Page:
Our CSA Spring share begins in October and will run through the end of December. Use these links to find out more about our CSA program, what we are growing for Spring and Community Supported Agriculture.
If you have any questions about our CSA program, please ask away.
Peter and I took a night off a few weeks back and went to see Allan Savory, international range land biologist and educator, speak about Holistic Management. In Allan's own words, holistic management is "making better decisions about where you want to go in your life - bringing in environmental, social and economic issues simultaneously." Allan has dedicated his research to trying to find the cause of the desertification of our earth...and then working to educate agriculturists with some solutions to regenerate pastures, lock CO2 into grasslands and farm sustainably while still generating profits. This talk, though, was geared toward the city audience.
Allan drew on his 40 years of research to paint the picture of the current state of our world - environmentally. The rising CO2 levels in our environment are thought to be related to "technology" - the burning of fossil fuels, pollution and the trapping of greenhouse gases. Allan outlined another cause far greater then this. Agriculture. "Agriculture is the most devastating industry mankind has." The production of food and fibre globally is eroding soils at a rate of 8 tonnes for every 1 tonne of food produced. 2/3rds of the planet is currently in some state of desertification. Soil is fundamental to human survival. Many of us think that technology will save our environment - A new fuel will be found, a cure for the state of the earth and/or a way to continue to live in the manner that we are on the planet. Throughout the talk in many ways Allan wove a compelling argument that we cannot wait for someone or something to save us and our planet. "Our future is in our hands. We are all the ones we've been waiting for."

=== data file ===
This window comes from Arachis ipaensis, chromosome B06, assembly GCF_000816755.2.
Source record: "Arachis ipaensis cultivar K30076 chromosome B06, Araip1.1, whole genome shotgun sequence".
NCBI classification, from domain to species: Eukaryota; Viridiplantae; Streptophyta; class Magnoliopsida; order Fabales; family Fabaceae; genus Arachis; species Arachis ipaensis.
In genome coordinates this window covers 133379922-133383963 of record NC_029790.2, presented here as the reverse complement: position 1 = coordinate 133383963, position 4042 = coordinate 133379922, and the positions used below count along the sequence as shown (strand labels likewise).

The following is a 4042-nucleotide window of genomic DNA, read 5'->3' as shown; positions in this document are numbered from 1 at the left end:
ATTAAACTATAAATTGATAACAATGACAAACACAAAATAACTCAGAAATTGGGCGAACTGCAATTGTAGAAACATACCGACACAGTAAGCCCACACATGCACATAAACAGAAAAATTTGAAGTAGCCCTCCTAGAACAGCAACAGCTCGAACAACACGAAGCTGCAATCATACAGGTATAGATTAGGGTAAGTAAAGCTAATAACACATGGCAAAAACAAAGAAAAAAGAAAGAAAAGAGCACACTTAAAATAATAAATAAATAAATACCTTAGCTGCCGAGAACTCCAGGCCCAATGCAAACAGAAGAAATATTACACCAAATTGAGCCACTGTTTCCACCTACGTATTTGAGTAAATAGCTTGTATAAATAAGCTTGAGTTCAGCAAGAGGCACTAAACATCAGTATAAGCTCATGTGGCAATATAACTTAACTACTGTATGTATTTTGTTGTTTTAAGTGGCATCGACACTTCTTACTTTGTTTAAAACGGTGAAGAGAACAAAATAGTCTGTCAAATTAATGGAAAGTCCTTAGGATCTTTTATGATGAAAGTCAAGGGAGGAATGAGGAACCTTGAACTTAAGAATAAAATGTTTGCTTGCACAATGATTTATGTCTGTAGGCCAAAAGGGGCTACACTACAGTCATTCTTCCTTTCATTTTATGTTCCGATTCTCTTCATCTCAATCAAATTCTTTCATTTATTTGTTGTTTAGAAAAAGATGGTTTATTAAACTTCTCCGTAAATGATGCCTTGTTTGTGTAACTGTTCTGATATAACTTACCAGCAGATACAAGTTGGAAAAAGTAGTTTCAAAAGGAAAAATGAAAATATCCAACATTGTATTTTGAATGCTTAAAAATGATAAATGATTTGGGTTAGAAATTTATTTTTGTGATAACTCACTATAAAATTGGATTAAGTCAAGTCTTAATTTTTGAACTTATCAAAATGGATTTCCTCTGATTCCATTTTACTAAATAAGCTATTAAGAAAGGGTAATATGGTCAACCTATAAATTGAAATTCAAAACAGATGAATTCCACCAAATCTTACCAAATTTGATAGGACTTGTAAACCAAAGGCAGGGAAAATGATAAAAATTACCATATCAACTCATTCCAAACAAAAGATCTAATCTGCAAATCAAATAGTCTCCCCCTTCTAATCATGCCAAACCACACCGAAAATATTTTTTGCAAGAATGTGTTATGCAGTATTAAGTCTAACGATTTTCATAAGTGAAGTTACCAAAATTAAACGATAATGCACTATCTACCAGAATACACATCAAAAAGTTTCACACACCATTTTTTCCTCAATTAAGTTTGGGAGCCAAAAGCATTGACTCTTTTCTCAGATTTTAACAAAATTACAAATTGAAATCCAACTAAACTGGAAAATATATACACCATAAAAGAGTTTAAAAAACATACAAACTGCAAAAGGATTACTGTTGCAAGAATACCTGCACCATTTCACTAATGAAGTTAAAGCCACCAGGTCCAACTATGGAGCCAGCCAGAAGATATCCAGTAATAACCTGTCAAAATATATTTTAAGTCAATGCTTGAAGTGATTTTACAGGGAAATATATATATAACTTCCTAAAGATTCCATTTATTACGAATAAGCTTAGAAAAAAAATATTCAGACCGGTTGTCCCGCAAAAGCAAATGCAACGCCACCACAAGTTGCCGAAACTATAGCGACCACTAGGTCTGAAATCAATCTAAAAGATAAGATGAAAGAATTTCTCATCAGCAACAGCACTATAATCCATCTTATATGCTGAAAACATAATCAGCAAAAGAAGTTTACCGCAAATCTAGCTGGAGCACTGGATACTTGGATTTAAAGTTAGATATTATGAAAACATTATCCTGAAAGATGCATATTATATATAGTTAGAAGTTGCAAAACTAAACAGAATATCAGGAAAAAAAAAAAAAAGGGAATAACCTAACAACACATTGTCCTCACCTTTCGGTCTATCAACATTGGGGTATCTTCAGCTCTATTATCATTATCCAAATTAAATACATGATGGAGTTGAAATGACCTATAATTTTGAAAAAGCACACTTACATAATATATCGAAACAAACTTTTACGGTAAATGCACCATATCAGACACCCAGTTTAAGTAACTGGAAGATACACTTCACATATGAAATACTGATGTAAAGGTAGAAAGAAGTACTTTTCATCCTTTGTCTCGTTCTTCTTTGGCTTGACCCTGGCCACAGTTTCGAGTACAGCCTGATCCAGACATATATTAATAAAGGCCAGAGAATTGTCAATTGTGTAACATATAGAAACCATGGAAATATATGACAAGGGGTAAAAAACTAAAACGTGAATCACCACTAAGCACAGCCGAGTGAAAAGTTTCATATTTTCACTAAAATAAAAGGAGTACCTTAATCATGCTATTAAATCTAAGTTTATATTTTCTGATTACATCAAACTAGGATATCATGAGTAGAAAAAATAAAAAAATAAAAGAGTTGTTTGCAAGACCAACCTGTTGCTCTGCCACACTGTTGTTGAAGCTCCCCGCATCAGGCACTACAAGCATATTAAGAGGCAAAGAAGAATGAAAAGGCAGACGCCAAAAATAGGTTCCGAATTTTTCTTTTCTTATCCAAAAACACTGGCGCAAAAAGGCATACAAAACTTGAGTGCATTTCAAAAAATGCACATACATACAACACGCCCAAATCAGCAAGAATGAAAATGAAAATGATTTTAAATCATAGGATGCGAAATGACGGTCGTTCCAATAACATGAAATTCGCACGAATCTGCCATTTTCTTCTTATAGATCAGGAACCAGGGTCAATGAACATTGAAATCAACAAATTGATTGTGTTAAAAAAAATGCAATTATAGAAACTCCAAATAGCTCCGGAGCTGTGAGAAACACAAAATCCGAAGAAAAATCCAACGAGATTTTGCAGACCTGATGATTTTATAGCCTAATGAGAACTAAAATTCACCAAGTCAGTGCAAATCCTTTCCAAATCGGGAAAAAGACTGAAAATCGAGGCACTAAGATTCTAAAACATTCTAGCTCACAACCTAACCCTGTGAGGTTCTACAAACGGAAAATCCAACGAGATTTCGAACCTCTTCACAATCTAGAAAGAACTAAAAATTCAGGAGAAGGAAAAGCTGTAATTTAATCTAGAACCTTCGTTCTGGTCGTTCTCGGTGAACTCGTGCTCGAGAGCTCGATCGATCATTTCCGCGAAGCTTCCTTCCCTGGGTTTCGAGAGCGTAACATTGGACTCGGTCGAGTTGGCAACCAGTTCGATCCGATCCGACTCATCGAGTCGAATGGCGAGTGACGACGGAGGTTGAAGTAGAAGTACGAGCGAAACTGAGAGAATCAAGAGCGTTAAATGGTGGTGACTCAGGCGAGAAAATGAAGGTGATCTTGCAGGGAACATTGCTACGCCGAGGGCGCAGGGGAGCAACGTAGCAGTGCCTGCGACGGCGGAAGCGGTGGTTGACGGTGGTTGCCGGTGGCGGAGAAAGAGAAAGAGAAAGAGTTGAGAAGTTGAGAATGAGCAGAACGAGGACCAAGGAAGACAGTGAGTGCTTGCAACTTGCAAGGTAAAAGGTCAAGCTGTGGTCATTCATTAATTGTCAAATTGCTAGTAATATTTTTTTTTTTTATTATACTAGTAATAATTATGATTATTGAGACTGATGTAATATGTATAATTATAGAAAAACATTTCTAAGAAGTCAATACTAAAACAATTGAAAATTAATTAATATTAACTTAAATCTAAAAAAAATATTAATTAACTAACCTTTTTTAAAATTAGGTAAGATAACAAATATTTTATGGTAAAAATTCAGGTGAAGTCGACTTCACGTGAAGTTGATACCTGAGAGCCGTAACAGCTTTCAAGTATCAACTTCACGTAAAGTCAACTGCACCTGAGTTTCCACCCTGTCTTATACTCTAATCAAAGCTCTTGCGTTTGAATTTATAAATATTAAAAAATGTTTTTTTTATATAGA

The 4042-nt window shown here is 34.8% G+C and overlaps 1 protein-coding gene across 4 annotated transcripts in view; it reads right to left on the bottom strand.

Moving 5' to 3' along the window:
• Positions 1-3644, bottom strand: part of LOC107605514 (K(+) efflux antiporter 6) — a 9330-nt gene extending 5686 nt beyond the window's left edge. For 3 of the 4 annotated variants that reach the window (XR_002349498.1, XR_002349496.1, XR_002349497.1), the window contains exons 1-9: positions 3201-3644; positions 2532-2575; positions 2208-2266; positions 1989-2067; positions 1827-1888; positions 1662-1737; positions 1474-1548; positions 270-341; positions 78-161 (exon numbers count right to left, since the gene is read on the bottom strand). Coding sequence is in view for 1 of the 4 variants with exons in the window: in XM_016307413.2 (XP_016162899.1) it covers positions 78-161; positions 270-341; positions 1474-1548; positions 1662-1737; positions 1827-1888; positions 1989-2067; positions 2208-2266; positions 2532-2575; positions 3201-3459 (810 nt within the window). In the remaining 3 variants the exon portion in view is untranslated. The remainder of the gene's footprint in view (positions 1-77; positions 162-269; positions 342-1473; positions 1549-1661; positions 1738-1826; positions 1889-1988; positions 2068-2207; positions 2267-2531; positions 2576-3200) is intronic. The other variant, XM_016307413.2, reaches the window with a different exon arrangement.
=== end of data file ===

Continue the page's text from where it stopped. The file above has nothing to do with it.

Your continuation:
I have to admit that I tend to become very overwhelmed when listening to the serious and dire problems facing our world. And this started happening during Allan's talk...even as I took notes and tried to listen and understand what he was saying. At the end of the talk Allan answered questions, one of which brought up a story about a single mother who stayed with Allan and his wife while training in Holistic management. At some stage during her stay, she admitted to Allan that she had no idea what to do with this training, how she could use it to help her community. So he sat down with her and said, let us start with a holistic management plan for you and your son. Using a big piece of paper, they outlined the many decisions she was to make as a mother for her and her son. Using a holistic context that tied cultural and spiritual values in with the economic and environmental impact of these decisions, her choices became powerful statements about the world she wanted to live in.
As Emily from Hand to Ground wrote, "We cannot expect institutions or politicians to make the change we want to see because they are incapable of doing so… It is down to us as individuals and as collectives or “hubs” as Savory puts it, to begin these movements of holistic, thoughtful, compassionate management of ourselves, the land and each other." So instead of feeling helpless in the state of our environment, we need to believe that our choices are POWERFUL, that our choices can cause a ripple and that our choices are not only enough but VITAL.